Photomorphogenetic mutants of higher plants
Peters, J.L. - \ 1992
Agricultural University. Promotor(en): W.J. Vredenberg; R.E. Kendrick. - S.l. : Peters - ISBN 9789090051031 - 117
genetische variatie - mutaties - licht - fotoperiodiciteit - mutagenese - solanum lycopersicum - tomaten - groei - plantenontwikkeling - plantenveredeling - genetic variation - mutations - light - photoperiodism - mutagenesis - solanum lycopersicum - tomatoes - growth - plant development - plant breeding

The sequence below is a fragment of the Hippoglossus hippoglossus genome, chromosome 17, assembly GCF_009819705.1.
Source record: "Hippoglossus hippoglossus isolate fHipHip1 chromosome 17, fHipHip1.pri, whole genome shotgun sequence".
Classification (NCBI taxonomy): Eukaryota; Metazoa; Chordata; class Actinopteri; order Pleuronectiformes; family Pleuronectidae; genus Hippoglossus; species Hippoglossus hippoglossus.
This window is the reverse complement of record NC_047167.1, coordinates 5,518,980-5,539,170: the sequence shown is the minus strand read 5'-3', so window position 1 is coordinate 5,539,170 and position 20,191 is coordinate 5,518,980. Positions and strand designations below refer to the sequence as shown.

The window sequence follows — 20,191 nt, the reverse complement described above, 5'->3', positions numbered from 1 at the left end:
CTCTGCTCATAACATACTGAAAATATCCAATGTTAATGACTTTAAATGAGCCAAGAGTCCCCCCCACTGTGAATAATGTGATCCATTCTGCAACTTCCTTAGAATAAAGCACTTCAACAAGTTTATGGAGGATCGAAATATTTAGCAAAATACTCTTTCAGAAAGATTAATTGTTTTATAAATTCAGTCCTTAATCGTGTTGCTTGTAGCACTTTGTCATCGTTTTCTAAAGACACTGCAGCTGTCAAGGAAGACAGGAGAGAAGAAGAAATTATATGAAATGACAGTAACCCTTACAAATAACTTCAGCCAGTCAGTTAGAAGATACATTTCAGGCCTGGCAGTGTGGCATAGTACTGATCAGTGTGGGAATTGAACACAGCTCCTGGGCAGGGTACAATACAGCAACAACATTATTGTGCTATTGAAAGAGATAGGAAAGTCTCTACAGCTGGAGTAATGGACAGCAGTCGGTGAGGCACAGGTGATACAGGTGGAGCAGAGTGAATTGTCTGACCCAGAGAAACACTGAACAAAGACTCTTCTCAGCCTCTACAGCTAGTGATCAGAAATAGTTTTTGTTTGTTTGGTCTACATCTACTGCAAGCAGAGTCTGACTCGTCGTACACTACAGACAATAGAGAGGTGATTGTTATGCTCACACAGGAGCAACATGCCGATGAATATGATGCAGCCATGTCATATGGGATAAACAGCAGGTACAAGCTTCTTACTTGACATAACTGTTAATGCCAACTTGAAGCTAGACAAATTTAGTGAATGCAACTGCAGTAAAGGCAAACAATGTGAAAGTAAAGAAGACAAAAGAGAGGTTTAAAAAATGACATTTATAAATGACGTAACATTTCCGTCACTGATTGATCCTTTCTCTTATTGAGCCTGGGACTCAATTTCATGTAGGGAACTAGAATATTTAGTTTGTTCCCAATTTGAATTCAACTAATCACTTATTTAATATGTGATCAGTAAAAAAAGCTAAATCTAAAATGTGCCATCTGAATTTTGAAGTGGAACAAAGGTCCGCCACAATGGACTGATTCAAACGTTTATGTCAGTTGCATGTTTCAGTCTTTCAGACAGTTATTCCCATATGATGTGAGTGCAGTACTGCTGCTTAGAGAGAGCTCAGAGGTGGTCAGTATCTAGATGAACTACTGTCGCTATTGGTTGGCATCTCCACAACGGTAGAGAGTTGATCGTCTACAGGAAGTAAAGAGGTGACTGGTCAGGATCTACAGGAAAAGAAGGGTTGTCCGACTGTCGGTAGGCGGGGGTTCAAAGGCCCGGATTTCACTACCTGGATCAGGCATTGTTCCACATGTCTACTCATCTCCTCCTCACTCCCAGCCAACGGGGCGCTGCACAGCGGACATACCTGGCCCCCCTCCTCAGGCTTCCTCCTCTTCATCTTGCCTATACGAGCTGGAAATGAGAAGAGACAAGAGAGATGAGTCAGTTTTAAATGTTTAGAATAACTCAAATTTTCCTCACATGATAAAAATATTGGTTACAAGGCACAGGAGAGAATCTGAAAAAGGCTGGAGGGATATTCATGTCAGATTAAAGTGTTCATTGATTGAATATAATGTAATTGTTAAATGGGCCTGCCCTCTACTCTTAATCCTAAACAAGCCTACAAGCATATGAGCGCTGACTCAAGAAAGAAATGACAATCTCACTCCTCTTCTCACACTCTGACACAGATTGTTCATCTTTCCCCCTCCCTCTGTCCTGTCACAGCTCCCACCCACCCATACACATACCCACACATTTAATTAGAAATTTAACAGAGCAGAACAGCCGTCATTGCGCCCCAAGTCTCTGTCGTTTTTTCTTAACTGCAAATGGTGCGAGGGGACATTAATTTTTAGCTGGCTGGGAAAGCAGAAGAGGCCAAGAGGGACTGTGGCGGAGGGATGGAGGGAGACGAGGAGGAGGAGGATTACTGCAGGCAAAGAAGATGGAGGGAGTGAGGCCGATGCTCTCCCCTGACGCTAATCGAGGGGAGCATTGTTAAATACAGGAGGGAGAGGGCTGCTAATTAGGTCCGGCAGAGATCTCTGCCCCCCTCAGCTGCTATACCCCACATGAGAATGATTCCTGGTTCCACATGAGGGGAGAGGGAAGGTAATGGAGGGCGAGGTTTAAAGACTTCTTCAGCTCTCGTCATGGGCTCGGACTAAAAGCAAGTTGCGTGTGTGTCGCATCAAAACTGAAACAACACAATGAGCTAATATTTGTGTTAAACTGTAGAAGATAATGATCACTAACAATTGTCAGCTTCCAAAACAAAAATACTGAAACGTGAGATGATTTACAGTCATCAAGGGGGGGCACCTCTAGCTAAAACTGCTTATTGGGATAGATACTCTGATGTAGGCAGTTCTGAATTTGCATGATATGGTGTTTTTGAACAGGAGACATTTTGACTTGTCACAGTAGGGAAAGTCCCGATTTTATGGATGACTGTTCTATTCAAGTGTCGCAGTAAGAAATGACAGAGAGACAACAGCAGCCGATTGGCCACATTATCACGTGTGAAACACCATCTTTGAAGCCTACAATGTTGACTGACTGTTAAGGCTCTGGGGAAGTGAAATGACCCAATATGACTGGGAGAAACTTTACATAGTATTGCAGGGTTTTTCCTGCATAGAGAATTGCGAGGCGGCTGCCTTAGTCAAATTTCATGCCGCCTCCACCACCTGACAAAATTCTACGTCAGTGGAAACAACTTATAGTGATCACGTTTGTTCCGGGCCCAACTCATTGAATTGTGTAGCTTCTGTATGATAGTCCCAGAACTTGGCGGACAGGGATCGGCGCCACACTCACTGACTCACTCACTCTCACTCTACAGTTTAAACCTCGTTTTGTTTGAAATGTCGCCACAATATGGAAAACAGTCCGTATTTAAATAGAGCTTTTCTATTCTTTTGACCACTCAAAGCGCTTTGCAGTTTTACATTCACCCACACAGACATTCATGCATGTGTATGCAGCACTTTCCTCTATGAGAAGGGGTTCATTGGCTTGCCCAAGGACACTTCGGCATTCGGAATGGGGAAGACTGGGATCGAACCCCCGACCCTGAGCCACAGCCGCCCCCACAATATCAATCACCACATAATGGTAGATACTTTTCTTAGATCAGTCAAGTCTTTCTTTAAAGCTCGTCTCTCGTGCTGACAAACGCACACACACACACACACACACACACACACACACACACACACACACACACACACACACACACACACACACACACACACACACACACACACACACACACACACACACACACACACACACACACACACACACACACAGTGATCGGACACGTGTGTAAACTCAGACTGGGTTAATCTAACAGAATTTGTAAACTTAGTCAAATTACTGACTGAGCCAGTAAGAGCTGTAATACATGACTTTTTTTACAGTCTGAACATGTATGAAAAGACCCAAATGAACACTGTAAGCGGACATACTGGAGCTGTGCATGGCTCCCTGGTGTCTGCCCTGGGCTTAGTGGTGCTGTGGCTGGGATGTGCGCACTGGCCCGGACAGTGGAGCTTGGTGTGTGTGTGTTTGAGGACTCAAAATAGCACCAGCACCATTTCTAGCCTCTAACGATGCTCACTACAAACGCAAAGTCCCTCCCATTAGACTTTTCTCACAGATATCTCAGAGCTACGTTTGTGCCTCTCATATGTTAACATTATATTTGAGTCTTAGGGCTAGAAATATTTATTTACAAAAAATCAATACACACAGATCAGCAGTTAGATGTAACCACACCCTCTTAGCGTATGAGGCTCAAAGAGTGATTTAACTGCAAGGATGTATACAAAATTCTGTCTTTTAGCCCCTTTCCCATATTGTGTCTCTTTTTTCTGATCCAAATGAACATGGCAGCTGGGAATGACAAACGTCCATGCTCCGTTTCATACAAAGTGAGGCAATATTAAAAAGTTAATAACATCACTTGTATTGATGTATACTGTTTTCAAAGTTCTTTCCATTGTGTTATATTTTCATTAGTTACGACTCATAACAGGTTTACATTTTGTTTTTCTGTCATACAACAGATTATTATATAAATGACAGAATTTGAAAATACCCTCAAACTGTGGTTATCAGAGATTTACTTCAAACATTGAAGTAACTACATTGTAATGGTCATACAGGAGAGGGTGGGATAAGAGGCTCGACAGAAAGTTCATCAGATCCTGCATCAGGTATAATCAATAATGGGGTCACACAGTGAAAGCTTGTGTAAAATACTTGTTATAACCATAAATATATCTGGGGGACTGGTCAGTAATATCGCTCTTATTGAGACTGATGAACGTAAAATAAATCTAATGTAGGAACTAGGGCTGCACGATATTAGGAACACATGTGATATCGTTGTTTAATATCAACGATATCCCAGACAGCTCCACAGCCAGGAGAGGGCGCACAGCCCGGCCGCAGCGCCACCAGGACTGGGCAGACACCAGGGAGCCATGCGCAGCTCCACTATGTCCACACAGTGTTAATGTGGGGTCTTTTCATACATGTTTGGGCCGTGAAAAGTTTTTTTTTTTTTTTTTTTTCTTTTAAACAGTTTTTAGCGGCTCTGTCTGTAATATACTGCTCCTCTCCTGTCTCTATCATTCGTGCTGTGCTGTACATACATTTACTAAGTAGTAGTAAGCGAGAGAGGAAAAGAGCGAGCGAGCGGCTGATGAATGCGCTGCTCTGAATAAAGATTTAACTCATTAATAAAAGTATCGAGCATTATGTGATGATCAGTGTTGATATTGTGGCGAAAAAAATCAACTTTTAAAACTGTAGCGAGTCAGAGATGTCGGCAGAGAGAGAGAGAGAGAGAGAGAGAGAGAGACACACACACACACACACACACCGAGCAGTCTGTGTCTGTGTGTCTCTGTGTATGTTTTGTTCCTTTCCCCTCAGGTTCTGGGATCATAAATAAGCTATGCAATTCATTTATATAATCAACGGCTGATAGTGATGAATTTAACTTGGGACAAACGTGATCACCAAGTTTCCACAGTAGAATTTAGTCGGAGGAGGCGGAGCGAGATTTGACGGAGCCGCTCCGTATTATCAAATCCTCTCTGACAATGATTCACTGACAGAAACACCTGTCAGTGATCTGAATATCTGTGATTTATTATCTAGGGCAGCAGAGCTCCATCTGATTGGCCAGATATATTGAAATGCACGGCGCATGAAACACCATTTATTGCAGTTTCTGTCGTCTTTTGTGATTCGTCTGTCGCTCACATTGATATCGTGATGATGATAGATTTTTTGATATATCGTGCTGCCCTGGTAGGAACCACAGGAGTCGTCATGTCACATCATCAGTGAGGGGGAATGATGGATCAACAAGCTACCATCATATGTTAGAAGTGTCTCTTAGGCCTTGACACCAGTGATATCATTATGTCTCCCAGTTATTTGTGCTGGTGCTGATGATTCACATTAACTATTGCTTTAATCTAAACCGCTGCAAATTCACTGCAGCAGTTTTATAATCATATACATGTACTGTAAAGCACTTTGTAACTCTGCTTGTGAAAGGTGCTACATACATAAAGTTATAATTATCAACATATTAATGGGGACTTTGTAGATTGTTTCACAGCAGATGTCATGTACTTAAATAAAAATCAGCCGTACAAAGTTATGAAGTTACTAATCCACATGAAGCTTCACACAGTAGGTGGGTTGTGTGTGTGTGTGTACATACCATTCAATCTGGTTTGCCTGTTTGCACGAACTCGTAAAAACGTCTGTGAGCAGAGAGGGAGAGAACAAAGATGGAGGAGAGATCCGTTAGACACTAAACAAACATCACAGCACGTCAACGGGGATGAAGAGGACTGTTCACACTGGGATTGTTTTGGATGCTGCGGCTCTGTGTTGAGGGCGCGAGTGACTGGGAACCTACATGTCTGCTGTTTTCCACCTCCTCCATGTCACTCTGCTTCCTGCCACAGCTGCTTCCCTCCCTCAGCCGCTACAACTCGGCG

In this thesis the hypothesis that different molecular types of phytochrome have different physiological roles has been elaborated and an attempt has been made to assign functions to these phytochrome types. For this purpose a genetic approach was chosen and the following potential phytochrome mutants were used: the tomato aurea ( au ) mutant; the cucumber long-hypocotyl ( lh ) mutant and the Arabidopsis long-hypocotyl ( hy3 ) mutant. Comparing the response of the mutant affected in the abundance or function of a particular phytochrome type with that of its isogenic wild type shows directly the relevance of the phytochrome type concerned. The au mutant is proposed to lack the light-labile phytochrome type (phy A), while normal levels of the lightstable phytochrome type (phy B) are present. This results in a reduction of. (i) the inhibition of the hypocotyl growth; (ii) the anthocyanin synthesis; (iii) the chlorophyll content, but a normal end-of-day far-red (EOD FR) response. In the lh and hy3 mutants the opposite situation appears to be found: normal levels of phy A, but a lack of phy B. Both the lh and hy3 mutant do not show the EOD FR response, while the hypocotyl growth in continuous R and B is less inhibited when compared to the wild type. Therefore it is proposed that phy B plays a role in the EOD FR response, while both phy A and phy B are important for the inhibition of the hypocotyl growth. With the help of other mutants described in the literature a more detailed assignment of functions to the different phytochrome types is proposed.